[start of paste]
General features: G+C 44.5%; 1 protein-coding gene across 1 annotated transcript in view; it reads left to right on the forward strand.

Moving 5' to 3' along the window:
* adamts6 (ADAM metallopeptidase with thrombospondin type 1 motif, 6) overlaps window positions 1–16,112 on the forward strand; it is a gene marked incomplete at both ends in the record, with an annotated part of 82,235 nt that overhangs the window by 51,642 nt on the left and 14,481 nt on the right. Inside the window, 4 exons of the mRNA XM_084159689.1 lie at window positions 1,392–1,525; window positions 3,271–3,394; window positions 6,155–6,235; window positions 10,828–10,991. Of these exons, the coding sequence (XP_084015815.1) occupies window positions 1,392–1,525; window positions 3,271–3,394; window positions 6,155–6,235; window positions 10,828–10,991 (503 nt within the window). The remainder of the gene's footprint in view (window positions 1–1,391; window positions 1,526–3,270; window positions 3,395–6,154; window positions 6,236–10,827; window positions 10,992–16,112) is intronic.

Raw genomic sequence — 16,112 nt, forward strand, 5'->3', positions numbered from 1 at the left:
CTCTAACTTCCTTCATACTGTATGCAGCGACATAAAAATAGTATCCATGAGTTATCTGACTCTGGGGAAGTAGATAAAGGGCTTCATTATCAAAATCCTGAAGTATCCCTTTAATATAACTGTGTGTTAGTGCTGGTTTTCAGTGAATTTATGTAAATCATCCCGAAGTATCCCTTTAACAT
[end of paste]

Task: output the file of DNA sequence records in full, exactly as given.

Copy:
General features: G+C 44.5%; 1 protein-coding gene across 1 annotated transcript in view; it reads left to right on the forward strand.

Moving 5' to 3' along the window:
* adamts6 (ADAM metallopeptidase with thrombospondin type 1 motif, 6) overlaps window positions 1–16,112 on the forward strand; it is a gene marked incomplete at both ends in the record, with an annotated part of 82,235 nt that overhangs the window by 51,642 nt on the left and 14,481 nt on the right. Inside the window, 4 exons of the mRNA XM_084159689.1 lie at window positions 1,392–1,525; window positions 3,271–3,394; window positions 6,155–6,235; window positions 10,828–10,991. Of these exons, the coding sequence (XP_084015815.1) occupies window positions 1,392–1,525; window positions 3,271–3,394; window positions 6,155–6,235; window positions 10,828–10,991 (503 nt within the window). The remainder of the gene's footprint in view (window positions 1–1,391; window positions 1,526–3,270; window positions 3,395–6,154; window positions 6,236–10,827; window positions 10,992–16,112) is intronic.

Raw genomic sequence — 16,112 nt, forward strand, 5'->3', positions numbered from 1 at the left:
CTCTAACTTCCTTCATACTGTATGCAGCGACATAAAAATAGTATCCATGAGTTATCTGACTCTGGGGAAGTAGATAAAGGGCTTCATTATCAAAATCCTGAAGTATCCCTTTAATATAACTGTGTGTTAGTGCTGGTTTTCAGTGAATTTATGTAAATCATCCCGAAGTATCCCTTTAACAT